As Gabriel came near to the place where Daniel stood, Daniel became terrified and fell into a “deep sleep” with his face to the ground (17a-b). However, the angel “touched him” and raised him to his feet (18). Nevertheless, Daniel’s reaction was very much like the Apostle John’s reaction on the isle of Patmos when he too was approached by an angel (Rev 22:8). But what affected him was not the medium, but the message, for the words also concerned “the time of the end” (17d).

Daniel was then told “what will happen in the time of wrath” (19a). Does this interpretation answer the question in verse 13, “How long will it take for the vision to be fulfilled?” Or is there both a near and a distant joint meaning here? Surely, it means God’s wrath on Israel at the time of Antiochus IV Epiphanes, and that is why verse 19 repeats the vision is about what will happen “in the time of wrath.” That is also why some interpreters justifiably see it as God’s future time of judgment and as a type of the Antichrist, who would come before Christ returns again the second time.

So the whole chapter is fulfilled historically in the decrees and actions of Antiochus IV Epiphanes, but Antiochus IV would foreshadow a future world leader, who like Antiochus, would likewise rule to the disadvantage of the Jewish people in the end times.

Gabriel makes it certain that the two-horned ram represented the kings of Media and Persia (20). Goldingay, in his commentary on Daniel (p 208) noted that the ram was a natural representation for Persia, for in the zodiac Persia was under Aries, the ram. Gabriel also identified the “shaggy goat” as the “king of Greece” with “the large horn between his eyes” as the “first king” (21). Although Alexander was not the “first king,” he was certainly the greatest who was “the large horn between the goat’s eyes” (21). Moreover, the four horns that replaced “large horn” that was broken off would be the four generals who would assume Alexander’s place after his death.

C.  The Stern-faced King

Towards the close of the reigns of these four generals, when the rebels had excelled in wickedness (23a), a “stern-faced king” would arise. This would be Antiochus IV Epiphanes (who would later rule from 175-164 B.C.). In 169 B.C. Antiochus IV invaded Egypt and was very successful at first (Dan 11:25-30; and the apocryphal 1 Macc 1:16-20; 2 Macc 5:1-14).

Antiochus’ absence from Jerusalem gave an opportunity for those in Jerusalem, who resented Antiochus’ interference with the High Priestly office, when this stern-faced king would place his appointee, who turned out to be Menelaus as High Priest. Antiochus’ surprise return to Jerusalem caught the insurgents off guard and led to a number of reprisals including: the plunder of the temple, the installation of an altar to the god Zeus (a real abomination) and the offering of a sow in temple of God (an equally great insult).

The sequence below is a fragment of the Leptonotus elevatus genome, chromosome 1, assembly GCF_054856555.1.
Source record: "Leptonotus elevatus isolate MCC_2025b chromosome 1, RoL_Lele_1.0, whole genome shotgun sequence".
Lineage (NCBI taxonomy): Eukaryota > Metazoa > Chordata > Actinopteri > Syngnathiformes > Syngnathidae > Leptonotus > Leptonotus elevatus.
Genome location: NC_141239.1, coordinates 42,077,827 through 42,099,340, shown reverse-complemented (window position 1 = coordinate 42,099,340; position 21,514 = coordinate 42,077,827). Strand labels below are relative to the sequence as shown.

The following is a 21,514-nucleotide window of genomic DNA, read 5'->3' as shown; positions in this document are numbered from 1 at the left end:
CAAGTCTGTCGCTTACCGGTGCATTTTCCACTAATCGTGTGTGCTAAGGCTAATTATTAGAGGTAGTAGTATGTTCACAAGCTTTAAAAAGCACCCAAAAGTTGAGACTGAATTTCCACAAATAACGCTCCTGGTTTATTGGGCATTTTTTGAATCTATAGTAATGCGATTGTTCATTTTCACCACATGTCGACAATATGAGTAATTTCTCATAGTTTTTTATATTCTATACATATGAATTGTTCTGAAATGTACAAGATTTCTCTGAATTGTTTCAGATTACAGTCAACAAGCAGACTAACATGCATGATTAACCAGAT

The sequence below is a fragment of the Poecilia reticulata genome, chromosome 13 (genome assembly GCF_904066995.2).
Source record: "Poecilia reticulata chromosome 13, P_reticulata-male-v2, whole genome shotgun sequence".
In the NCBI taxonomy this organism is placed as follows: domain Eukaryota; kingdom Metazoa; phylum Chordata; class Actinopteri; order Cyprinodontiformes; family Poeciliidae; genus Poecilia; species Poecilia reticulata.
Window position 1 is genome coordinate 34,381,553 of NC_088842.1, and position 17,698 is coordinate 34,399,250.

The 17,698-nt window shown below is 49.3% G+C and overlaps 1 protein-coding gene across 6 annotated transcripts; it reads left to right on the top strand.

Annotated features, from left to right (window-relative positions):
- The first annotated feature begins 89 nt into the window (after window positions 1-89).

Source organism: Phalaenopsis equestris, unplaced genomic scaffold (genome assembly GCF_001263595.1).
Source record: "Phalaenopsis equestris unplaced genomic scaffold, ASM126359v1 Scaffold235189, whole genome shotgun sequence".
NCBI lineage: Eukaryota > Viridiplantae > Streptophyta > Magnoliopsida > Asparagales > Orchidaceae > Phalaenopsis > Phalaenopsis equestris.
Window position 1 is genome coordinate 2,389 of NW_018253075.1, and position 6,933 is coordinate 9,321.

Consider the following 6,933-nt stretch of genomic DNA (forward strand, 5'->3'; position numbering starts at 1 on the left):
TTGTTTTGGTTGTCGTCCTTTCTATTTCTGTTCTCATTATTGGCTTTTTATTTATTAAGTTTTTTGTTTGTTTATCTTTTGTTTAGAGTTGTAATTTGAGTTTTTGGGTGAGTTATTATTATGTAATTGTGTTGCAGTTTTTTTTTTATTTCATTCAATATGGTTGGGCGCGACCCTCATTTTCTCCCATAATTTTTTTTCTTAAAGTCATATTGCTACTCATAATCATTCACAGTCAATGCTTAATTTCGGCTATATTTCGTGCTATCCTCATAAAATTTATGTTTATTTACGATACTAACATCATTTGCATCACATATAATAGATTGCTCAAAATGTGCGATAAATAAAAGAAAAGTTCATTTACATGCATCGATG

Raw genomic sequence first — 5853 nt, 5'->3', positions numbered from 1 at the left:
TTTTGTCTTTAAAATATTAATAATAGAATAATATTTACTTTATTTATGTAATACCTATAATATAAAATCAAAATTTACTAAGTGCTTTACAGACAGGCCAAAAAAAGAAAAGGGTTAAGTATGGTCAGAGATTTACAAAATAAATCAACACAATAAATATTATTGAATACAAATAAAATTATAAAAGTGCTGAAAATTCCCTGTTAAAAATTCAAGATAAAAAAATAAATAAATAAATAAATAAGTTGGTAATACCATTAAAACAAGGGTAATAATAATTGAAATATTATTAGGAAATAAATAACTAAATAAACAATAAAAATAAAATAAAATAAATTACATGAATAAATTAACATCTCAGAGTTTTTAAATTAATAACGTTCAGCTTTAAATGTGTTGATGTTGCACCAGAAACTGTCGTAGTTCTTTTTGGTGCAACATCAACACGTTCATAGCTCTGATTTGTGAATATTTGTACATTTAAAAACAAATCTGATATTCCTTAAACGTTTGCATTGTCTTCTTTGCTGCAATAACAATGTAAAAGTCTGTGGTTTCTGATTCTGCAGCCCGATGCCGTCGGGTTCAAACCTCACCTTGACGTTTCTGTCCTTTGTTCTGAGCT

Both Antiochus and the king who is to come are predicted to be “stern-faced,” or better translated as “defiant, shameless” or “insolent.” The same word was used on the ‘impudent looks” of harlot in Prov 7:13. They also will be “master[s] of intrigue” (23b), cause “astonishing desolation” (24b), and “succeed in whatever” they try (24d). Accordingly, the two of them will have a propensity for double-dealing, and being cunningly adroit. As supermen, they will be admired by the whole world, but their power will not come from themselves, but from the energy Satan himself will give them (2 Thess 2:9). But above all, his most despicable feature will be that both of them acted as persecutors and destroyers of the Holy people (24).

It appears that Antiochus was destroyed, “but not by his own power” (24). If that is the correct rendering of verse 24, then I Maccabees 6:8-13 explained that Antiochus was not slain in battle, but he received word in Babylon that the Maccabees had defeated his army and won control over Israel once more. At that, Antiochus fell sick and called his friends to tell them he was going to die. For he explained to them, according to this record, that “I remember the evils that I did at Jerusalem…., therefore for this cause I perish.”

Daniel was told to “seal up the vision” (26), not because of the vision’s incomprehensibility or some hidden code it contained, but rather because it was sure to take place and because its word should be preserved against the day of its fulfillment.

This vision left Daniel “exhausted … and ill for many days” (27). These predictions he had seen and had explained to him were clear, but how could that all take place when the world had never seen a Medo-Persian or a Greek empire, never mind all the detail about a stern-faced king of the future and the like. But history is the final interpreter of prophecy, as Jesus reminded us in John 13:19 and it finally points to the fact that God, not these nations, is in control.


1. While we are given more detail on the second and third empires mentioned in chapters 2 and 7 of Daniel, the identities of the second and third empires are set forth in great detail.

2. God is still sovereign over mortals and nations, for the plan of history is not theirs, but God’s.

3. If God gave this prophetic word so clearly in the 6th century B.C. that most all agree with its meaning, which was fulfilled from the sixth century B.C. to the second century B.C., why are critical and mainline scholars so slow to acknowledge the prophetic nature of Scripture and its truthfulness?

By Walter C. Kaiser, Jr., PhD

Walter C. Kaiser, Jr.  website:   www.walterckaiserjr.com